Another reason it’s hard to penalize robocallers is that they usually spoof their phone numbers, which makes it difficult to identify them, much less prosecute them.

Since creating the Do Not Call Registry in 2003, the FTC has only prosecuted 153 individuals and companies.

What the DNC list doesn’t cover

The FTC created the National Do Not Call Registry to reduce the number of telemarketing calls people were receiving. As such, the list only applies to sales or scam calls. 

Other types of calls, including the following, are exempt:

  • Political calls—While robocalls from political candidates asking for your support or reminding you to vote can get very annoying, especially around election time, these calls are not subject to the Do Not Call list restrictions.
  • Charitable calls—Nonprofit organizations can still solicit donations from you. Although, they must stop doing so when you ask them to.
  • Debt-collection calls—Even though you’ve listed your number on the DNC list, debt collectors can still call you about your debts. However, they must stop calling you if you ask them to unless they are taking legal action against you.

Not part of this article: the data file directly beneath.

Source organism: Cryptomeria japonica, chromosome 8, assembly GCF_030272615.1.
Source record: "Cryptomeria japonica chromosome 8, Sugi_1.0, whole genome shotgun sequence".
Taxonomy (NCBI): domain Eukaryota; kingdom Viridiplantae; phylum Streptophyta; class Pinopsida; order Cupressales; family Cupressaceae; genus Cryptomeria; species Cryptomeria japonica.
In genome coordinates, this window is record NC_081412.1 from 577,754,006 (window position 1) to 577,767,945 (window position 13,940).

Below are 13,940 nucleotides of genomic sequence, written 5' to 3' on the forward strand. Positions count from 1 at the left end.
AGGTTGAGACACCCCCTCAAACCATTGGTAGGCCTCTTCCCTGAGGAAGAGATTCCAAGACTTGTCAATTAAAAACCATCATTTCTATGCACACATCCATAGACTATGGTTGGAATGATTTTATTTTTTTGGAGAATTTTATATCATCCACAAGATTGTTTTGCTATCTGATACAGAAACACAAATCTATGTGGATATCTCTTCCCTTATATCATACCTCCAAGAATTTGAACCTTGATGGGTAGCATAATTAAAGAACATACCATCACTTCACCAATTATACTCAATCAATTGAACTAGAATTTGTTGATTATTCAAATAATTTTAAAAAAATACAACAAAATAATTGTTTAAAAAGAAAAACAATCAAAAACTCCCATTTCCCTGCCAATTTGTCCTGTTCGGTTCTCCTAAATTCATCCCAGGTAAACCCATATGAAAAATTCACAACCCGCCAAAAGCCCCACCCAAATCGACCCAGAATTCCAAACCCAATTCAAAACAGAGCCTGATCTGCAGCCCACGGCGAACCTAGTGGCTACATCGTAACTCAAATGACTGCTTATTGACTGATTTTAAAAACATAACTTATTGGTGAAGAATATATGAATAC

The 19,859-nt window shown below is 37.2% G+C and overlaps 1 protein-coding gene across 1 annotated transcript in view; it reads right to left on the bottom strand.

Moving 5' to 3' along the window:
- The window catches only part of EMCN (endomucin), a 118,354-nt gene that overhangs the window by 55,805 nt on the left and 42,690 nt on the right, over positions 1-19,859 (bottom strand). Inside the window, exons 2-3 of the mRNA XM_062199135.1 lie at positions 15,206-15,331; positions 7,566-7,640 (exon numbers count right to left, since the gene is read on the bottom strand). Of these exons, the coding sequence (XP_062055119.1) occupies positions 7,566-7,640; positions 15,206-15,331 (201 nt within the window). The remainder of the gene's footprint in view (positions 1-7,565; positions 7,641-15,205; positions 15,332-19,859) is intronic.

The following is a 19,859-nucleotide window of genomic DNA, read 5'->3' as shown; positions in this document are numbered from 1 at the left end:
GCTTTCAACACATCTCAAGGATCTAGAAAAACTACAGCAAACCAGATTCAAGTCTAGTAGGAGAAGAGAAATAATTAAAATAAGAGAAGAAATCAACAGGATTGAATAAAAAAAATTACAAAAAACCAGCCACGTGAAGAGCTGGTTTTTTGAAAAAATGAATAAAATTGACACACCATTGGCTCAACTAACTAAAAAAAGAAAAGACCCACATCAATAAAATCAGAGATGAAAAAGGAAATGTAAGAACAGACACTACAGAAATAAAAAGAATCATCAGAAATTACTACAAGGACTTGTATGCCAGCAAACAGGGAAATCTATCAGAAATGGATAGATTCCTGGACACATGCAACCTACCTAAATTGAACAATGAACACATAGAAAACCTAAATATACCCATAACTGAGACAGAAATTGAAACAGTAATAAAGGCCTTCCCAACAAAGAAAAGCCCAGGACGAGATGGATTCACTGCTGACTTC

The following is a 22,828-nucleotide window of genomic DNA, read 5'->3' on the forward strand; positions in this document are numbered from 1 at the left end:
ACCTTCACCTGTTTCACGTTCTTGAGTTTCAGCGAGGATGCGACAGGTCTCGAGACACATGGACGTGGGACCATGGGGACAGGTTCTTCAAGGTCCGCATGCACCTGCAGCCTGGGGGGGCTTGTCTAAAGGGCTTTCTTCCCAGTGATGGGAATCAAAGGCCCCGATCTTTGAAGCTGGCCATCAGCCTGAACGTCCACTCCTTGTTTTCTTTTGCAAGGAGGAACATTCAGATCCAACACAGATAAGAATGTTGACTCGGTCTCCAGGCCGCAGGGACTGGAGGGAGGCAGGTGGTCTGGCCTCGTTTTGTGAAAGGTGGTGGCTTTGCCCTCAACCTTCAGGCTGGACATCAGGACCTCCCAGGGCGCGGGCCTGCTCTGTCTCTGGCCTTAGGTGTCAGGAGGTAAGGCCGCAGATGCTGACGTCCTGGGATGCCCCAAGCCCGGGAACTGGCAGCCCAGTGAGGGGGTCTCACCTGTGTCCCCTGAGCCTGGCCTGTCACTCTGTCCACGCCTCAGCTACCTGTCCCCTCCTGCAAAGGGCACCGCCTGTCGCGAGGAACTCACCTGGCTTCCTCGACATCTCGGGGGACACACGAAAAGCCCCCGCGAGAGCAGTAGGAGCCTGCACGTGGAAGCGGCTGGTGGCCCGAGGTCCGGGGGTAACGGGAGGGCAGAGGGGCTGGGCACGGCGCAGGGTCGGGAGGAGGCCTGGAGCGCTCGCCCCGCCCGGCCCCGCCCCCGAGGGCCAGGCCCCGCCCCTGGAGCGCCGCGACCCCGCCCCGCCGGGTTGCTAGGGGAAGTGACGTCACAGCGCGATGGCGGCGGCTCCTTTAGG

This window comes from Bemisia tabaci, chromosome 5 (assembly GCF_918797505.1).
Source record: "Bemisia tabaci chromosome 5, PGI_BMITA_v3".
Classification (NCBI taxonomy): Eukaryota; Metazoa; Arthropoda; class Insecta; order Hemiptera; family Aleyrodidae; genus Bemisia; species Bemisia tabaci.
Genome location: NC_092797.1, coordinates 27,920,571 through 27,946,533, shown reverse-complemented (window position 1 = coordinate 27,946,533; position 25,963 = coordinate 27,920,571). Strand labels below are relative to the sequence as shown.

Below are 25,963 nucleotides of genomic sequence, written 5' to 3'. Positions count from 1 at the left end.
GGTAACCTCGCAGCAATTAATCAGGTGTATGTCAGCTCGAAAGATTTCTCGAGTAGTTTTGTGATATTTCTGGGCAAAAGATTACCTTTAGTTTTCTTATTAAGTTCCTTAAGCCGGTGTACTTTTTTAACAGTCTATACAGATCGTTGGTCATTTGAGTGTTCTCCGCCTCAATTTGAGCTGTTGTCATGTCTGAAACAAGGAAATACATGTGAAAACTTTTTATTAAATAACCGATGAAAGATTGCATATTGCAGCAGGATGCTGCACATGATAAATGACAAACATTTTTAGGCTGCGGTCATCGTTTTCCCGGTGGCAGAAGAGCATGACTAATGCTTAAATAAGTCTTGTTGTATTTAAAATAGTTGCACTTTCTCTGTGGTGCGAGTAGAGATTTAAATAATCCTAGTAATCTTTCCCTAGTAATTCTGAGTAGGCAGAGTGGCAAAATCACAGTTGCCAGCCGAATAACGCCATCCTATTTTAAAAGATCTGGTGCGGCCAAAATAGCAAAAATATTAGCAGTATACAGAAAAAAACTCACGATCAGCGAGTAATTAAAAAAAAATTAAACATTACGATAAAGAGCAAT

• Informational calls—Calls that don’t include a sales pitch are exempt from the DNC list.
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  • Surveys—Calls from people doing surveys are still allowed, even if you’ve registered your number on the DNC list.
  • Calls to a business—The Do Not Call list only applies to individuals’ phone lines. So, your business’s phone number is still fair game for telemarketers and scammers.
  • Calls from companies you’ve established a relationship with—The FTC defines a business relationship in two ways: The first is when you buy something from a business or use its services. By patronizing a company, you effectively remove yourself from the DNC list for those businesses for up to 18 months from the date of your last transaction or shipment. The second way to establish a business relationship is to call a company to inquire about its products or services. Doing so removes you from the DNC list for that company for three months starting from the date of your inquiry.